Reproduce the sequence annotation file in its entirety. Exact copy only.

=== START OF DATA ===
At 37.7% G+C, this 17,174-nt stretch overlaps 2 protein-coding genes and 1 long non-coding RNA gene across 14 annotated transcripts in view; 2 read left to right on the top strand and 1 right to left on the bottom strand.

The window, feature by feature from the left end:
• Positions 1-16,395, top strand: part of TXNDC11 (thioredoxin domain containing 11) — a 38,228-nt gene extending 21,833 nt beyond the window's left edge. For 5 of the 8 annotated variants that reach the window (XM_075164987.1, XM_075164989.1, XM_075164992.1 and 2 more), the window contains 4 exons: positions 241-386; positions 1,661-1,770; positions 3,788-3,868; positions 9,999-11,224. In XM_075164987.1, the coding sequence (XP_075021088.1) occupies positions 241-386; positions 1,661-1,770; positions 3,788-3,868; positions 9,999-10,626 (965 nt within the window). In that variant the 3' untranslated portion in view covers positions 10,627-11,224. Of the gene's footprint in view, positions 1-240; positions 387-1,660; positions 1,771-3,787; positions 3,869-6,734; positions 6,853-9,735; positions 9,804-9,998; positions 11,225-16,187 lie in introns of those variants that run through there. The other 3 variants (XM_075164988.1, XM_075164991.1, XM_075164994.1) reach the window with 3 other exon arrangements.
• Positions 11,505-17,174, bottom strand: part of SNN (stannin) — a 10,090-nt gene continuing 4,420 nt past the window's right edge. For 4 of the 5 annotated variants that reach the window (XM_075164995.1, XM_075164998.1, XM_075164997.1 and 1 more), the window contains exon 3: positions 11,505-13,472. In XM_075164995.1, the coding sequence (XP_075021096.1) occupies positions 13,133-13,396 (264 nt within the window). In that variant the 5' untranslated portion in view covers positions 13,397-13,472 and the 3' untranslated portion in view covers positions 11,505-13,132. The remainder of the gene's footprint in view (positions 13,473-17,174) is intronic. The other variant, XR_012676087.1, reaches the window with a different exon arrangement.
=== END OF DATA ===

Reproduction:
At 37.7% G+C, this 17,174-nt stretch overlaps 2 protein-coding genes and 1 long non-coding RNA gene across 14 annotated transcripts in view; 2 read left to right on the top strand and 1 right to left on the bottom strand.

The window, feature by feature from the left end:
• Positions 1-16,395, top strand: part of TXNDC11 (thioredoxin domain containing 11) — a 38,228-nt gene extending 21,833 nt beyond the window's left edge. For 5 of the 8 annotated variants that reach the window (XM_075164987.1, XM_075164989.1, XM_075164992.1 and 2 more), the window contains 4 exons: positions 241-386; positions 1,661-1,770; positions 3,788-3,868; positions 9,999-11,224. In XM_075164987.1, the coding sequence (XP_075021088.1) occupies positions 241-386; positions 1,661-1,770; positions 3,788-3,868; positions 9,999-10,626 (965 nt within the window). In that variant the 3' untranslated portion in view covers positions 10,627-11,224. Of the gene's footprint in view, positions 1-240; positions 387-1,660; positions 1,771-3,787; positions 3,869-6,734; positions 6,853-9,735; positions 9,804-9,998; positions 11,225-16,187 lie in introns of those variants that run through there. The other 3 variants (XM_075164988.1, XM_075164991.1, XM_075164994.1) reach the window with 3 other exon arrangements.
• Positions 11,505-17,174, bottom strand: part of SNN (stannin) — a 10,090-nt gene continuing 4,420 nt past the window's right edge. For 4 of the 5 annotated variants that reach the window (XM_075164995.1, XM_075164998.1, XM_075164997.1 and 1 more), the window contains exon 3: positions 11,505-13,472. In XM_075164995.1, the coding sequence (XP_075021096.1) occupies positions 13,133-13,396 (264 nt within the window). In that variant the 5' untranslated portion in view covers positions 13,397-13,472 and the 3' untranslated portion in view covers positions 11,505-13,132. The remainder of the gene's footprint in view (positions 13,473-17,174) is intronic. The other variant, XR_012676087.1, reaches the window with a different exon arrangement.